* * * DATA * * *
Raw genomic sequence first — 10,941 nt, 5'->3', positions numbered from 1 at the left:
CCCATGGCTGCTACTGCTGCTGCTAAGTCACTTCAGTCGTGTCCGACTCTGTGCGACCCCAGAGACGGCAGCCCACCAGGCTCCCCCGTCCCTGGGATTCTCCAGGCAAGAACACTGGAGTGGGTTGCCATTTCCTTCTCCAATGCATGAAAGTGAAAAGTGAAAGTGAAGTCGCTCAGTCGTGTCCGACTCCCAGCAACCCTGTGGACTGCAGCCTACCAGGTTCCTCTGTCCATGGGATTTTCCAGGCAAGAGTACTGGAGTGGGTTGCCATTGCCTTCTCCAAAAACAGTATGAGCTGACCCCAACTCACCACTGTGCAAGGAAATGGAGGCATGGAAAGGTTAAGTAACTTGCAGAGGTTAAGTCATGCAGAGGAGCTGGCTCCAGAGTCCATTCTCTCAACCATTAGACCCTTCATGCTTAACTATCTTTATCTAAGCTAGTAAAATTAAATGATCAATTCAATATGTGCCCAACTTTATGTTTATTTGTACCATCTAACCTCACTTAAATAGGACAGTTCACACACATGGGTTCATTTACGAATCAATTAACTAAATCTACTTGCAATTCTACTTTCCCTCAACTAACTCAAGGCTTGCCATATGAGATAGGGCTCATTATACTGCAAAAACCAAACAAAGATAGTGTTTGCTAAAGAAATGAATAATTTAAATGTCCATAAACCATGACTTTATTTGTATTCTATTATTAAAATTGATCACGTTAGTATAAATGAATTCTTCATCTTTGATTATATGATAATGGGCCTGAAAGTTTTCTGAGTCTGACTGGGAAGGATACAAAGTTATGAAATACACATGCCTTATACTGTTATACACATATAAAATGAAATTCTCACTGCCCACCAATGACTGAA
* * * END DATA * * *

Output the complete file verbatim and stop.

Raw genomic sequence first — 10,941 nt, 5'->3', positions numbered from 1 at the left:
CCCATGGCTGCTACTGCTGCTGCTAAGTCACTTCAGTCGTGTCCGACTCTGTGCGACCCCAGAGACGGCAGCCCACCAGGCTCCCCCGTCCCTGGGATTCTCCAGGCAAGAACACTGGAGTGGGTTGCCATTTCCTTCTCCAATGCATGAAAGTGAAAAGTGAAAGTGAAGTCGCTCAGTCGTGTCCGACTCCCAGCAACCCTGTGGACTGCAGCCTACCAGGTTCCTCTGTCCATGGGATTTTCCAGGCAAGAGTACTGGAGTGGGTTGCCATTGCCTTCTCCAAAAACAGTATGAGCTGACCCCAACTCACCACTGTGCAAGGAAATGGAGGCATGGAAAGGTTAAGTAACTTGCAGAGGTTAAGTCATGCAGAGGAGCTGGCTCCAGAGTCCATTCTCTCAACCATTAGACCCTTCATGCTTAACTATCTTTATCTAAGCTAGTAAAATTAAATGATCAATTCAATATGTGCCCAACTTTATGTTTATTTGTACCATCTAACCTCACTTAAATAGGACAGTTCACACACATGGGTTCATTTACGAATCAATTAACTAAATCTACTTGCAATTCTACTTTCCCTCAACTAACTCAAGGCTTGCCATATGAGATAGGGCTCATTATACTGCAAAAACCAAACAAAGATAGTGTTTGCTAAAGAAATGAATAATTTAAATGTCCATAAACCATGACTTTATTTGTATTCTATTATTAAAATTGATCACGTTAGTATAAATGAATTCTTCATCTTTGATTATATGATAATGGGCCTGAAAGTTTTCTGAGTCTGACTGGGAAGGATACAAAGTTATGAAATACACATGCCTTATACTGTTATACACATATAAAATGAAATTCTCACTGCCCACCAATGACTGAA